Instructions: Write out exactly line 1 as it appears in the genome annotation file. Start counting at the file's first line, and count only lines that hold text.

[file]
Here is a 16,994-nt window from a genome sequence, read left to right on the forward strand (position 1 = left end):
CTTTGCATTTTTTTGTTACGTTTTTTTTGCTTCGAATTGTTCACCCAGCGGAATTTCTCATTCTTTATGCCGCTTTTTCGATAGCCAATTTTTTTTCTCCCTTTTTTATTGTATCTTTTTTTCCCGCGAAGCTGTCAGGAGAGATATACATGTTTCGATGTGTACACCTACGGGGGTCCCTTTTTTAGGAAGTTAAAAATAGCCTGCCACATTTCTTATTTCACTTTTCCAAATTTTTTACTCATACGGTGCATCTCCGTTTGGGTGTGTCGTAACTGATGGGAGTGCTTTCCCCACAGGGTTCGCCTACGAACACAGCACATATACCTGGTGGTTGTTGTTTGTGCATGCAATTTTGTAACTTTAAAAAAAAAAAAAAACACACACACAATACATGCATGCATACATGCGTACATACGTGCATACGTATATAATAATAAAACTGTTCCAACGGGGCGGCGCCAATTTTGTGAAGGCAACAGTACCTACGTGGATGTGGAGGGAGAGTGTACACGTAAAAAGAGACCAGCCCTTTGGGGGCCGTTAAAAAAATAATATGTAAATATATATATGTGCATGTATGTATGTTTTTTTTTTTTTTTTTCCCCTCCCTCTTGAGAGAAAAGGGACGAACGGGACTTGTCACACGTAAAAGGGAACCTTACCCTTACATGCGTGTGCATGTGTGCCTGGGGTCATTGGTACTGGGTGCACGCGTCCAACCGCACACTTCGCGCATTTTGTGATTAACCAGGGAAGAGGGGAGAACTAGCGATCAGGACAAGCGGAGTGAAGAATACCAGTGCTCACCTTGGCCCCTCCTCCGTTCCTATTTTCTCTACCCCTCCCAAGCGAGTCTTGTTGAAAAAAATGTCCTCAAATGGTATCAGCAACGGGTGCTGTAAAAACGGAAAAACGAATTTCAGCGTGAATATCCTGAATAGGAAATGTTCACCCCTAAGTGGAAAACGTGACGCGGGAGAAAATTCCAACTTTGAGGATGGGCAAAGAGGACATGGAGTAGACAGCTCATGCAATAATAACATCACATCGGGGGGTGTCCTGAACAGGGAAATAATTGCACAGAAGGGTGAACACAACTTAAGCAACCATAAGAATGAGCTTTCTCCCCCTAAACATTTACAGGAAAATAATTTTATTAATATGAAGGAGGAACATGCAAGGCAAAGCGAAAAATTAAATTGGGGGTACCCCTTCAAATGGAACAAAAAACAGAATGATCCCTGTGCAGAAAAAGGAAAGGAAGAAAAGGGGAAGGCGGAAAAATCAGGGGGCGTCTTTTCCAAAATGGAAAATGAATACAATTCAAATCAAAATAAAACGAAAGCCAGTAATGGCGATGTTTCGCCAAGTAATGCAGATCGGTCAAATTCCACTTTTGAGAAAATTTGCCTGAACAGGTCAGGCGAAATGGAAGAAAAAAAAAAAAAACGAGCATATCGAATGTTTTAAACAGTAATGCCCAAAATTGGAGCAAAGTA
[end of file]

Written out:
Here is a 16,994-nt window from a genome sequence, read left to right on the forward strand (position 1 = left end):